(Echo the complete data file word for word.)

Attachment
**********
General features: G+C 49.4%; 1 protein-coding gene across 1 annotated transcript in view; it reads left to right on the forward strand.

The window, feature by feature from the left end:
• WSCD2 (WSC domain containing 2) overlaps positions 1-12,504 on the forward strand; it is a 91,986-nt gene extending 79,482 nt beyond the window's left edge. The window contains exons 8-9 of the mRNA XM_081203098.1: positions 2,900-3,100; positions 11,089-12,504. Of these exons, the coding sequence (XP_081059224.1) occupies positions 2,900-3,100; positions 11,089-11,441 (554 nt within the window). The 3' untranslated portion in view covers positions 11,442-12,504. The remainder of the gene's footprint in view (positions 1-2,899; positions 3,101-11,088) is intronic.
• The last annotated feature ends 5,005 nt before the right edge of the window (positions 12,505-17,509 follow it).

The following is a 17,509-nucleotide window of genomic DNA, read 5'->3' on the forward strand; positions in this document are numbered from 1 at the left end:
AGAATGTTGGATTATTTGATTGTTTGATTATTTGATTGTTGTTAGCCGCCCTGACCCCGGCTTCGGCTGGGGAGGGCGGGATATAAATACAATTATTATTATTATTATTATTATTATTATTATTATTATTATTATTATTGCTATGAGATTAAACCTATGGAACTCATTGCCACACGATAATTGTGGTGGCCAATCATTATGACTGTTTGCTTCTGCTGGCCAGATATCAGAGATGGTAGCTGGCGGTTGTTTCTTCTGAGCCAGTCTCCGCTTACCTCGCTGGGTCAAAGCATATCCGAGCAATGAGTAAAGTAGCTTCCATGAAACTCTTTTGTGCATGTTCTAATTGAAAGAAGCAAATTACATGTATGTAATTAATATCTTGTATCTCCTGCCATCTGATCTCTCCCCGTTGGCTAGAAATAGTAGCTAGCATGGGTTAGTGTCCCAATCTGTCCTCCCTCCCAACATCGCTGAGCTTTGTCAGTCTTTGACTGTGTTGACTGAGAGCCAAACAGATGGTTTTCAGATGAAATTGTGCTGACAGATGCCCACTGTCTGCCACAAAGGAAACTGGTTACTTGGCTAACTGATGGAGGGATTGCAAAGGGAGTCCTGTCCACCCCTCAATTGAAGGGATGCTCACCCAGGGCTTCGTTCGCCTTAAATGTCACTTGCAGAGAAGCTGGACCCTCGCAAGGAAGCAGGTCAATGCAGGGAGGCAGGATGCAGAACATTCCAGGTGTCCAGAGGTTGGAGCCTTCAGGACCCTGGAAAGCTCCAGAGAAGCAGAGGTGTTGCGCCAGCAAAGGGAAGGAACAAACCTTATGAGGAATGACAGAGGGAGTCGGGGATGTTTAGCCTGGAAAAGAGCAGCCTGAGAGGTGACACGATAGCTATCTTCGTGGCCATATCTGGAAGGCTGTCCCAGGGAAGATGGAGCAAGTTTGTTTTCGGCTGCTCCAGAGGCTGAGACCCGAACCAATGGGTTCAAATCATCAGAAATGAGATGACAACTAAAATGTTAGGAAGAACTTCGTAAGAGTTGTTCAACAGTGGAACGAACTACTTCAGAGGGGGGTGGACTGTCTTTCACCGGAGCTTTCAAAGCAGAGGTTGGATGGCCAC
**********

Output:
General features: G+C 49.4%; 1 protein-coding gene across 1 annotated transcript in view; it reads left to right on the forward strand.

The window, feature by feature from the left end:
• WSCD2 (WSC domain containing 2) overlaps positions 1-12,504 on the forward strand; it is a 91,986-nt gene extending 79,482 nt beyond the window's left edge. The window contains exons 8-9 of the mRNA XM_081203098.1: positions 2,900-3,100; positions 11,089-12,504. Of these exons, the coding sequence (XP_081059224.1) occupies positions 2,900-3,100; positions 11,089-11,441 (554 nt within the window). The 3' untranslated portion in view covers positions 11,442-12,504. The remainder of the gene's footprint in view (positions 1-2,899; positions 3,101-11,088) is intronic.
• The last annotated feature ends 5,005 nt before the right edge of the window (positions 12,505-17,509 follow it).

The following is a 17,509-nucleotide window of genomic DNA, read 5'->3' on the forward strand; positions in this document are numbered from 1 at the left end:
AGAATGTTGGATTATTTGATTGTTTGATTATTTGATTGTTGTTAGCCGCCCTGACCCCGGCTTCGGCTGGGGAGGGCGGGATATAAATACAATTATTATTATTATTATTATTATTATTATTATTATTATTATTATTATTGCTATGAGATTAAACCTATGGAACTCATTGCCACACGATAATTGTGGTGGCCAATCATTATGACTGTTTGCTTCTGCTGGCCAGATATCAGAGATGGTAGCTGGCGGTTGTTTCTTCTGAGCCAGTCTCCGCTTACCTCGCTGGGTCAAAGCATATCCGAGCAATGAGTAAAGTAGCTTCCATGAAACTCTTTTGTGCATGTTCTAATTGAAAGAAGCAAATTACATGTATGTAATTAATATCTTGTATCTCCTGCCATCTGATCTCTCCCCGTTGGCTAGAAATAGTAGCTAGCATGGGTTAGTGTCCCAATCTGTCCTCCCTCCCAACATCGCTGAGCTTTGTCAGTCTTTGACTGTGTTGACTGAGAGCCAAACAGATGGTTTTCAGATGAAATTGTGCTGACAGATGCCCACTGTCTGCCACAAAGGAAACTGGTTACTTGGCTAACTGATGGAGGGATTGCAAAGGGAGTCCTGTCCACCCCTCAATTGAAGGGATGCTCACCCAGGGCTTCGTTCGCCTTAAATGTCACTTGCAGAGAAGCTGGACCCTCGCAAGGAAGCAGGTCAATGCAGGGAGGCAGGATGCAGAACATTCCAGGTGTCCAGAGGTTGGAGCCTTCAGGACCCTGGAAAGCTCCAGAGAAGCAGAGGTGTTGCGCCAGCAAAGGGAAGGAACAAACCTTATGAGGAATGACAGAGGGAGTCGGGGATGTTTAGCCTGGAAAAGAGCAGCCTGAGAGGTGACACGATAGCTATCTTCGTGGCCATATCTGGAAGGCTGTCCCAGGGAAGATGGAGCAAGTTTGTTTTCGGCTGCTCCAGAGGCTGAGACCCGAACCAATGGGTTCAAATCATCAGAAATGAGATGACAACTAAAATGTTAGGAAGAACTTCGTAAGAGTTGTTCAACAGTGGAACGAACTACTTCAGAGGGGGGTGGACTGTCTTTCACCGGAGCTTTCAAAGCAGAGGTTGGATGGCCAC